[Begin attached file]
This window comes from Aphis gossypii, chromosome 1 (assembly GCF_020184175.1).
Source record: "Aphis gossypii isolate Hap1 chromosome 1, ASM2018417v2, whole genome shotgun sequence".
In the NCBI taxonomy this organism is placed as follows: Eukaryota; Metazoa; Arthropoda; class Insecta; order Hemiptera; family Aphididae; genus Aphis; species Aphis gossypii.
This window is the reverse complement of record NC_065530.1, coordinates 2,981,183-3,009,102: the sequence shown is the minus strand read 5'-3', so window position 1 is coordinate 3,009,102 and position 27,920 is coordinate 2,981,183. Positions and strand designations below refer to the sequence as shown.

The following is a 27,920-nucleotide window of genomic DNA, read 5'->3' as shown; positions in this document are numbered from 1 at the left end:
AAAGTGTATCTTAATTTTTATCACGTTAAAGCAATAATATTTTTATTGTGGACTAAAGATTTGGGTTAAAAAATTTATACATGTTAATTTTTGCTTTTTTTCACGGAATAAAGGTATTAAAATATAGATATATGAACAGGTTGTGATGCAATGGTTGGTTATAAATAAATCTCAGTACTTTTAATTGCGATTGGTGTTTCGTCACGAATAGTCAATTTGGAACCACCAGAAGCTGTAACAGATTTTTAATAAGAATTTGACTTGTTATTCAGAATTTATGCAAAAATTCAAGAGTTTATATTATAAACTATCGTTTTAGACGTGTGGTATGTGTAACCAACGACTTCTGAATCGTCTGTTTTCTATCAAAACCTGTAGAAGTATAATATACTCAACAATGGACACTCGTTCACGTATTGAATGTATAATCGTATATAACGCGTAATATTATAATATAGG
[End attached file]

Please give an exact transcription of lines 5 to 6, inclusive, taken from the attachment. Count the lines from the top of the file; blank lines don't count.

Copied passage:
The following is a 27,920-nucleotide window of genomic DNA, read 5'->3' as shown; positions in this document are numbered from 1 at the left end:
AAAGTGTATCTTAATTTTTATCACGTTAAAGCAATAATATTTTTATTGTGGACTAAAGATTTGGGTTAAAAAATTTATACATGTTAATTTTTGCTTTTTTTCACGGAATAAAGGTATTAAAATATAGATATATGAACAGGTTGTGATGCAATGGTTGGTTATAAATAAATCTCAGTACTTTTAATTGCGATTGGTGTTTCGTCACGAATAGTCAATTTGGAACCACCAGAAGCTGTAACAGATTTTTAATAAGAATTTGACTTGTTATTCAGAATTTATGCAAAAATTCAAGAGTTTATATTATAAACTATCGTTTTAGACGTGTGGTATGTGTAACCAACGACTTCTGAATCGTCTGTTTTCTATCAAAACCTGTAGAAGTATAATATACTCAACAATGGACACTCGTTCACGTATTGAATGTATAATCGTATATAACGCGTAATATTATAATATAGG